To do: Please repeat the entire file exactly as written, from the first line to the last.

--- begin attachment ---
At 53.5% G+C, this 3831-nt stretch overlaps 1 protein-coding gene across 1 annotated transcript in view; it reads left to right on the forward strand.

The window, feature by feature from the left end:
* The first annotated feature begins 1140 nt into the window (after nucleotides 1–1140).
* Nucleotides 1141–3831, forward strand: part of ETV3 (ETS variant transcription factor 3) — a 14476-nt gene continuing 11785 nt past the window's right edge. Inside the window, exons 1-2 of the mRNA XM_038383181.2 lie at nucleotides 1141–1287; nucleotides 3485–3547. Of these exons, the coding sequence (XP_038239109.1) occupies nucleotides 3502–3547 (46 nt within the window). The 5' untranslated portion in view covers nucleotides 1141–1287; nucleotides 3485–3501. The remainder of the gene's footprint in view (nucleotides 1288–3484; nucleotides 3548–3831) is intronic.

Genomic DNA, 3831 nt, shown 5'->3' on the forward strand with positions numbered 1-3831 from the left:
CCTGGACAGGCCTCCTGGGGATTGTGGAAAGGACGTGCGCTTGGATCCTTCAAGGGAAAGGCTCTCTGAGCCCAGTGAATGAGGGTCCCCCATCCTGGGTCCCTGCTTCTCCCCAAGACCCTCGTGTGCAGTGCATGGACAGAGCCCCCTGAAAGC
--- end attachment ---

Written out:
At 53.5% G+C, this 3831-nt stretch overlaps 1 protein-coding gene across 1 annotated transcript in view; it reads left to right on the forward strand.

The window, feature by feature from the left end:
* The first annotated feature begins 1140 nt into the window (after nucleotides 1–1140).
* Nucleotides 1141–3831, forward strand: part of ETV3 (ETS variant transcription factor 3) — a 14476-nt gene continuing 11785 nt past the window's right edge. Inside the window, exons 1-2 of the mRNA XM_038383181.2 lie at nucleotides 1141–1287; nucleotides 3485–3547. Of these exons, the coding sequence (XP_038239109.1) occupies nucleotides 3502–3547 (46 nt within the window). The 5' untranslated portion in view covers nucleotides 1141–1287; nucleotides 3485–3501. The remainder of the gene's footprint in view (nucleotides 1288–3484; nucleotides 3548–3831) is intronic.

Genomic DNA, 3831 nt, shown 5'->3' on the forward strand with positions numbered 1-3831 from the left:
CCTGGACAGGCCTCCTGGGGATTGTGGAAAGGACGTGCGCTTGGATCCTTCAAGGGAAAGGCTCTCTGAGCCCAGTGAATGAGGGTCCCCCATCCTGGGTCCCTGCTTCTCCCCAAGACCCTCGTGTGCAGTGCATGGACAGAGCCCCCTGAAAGC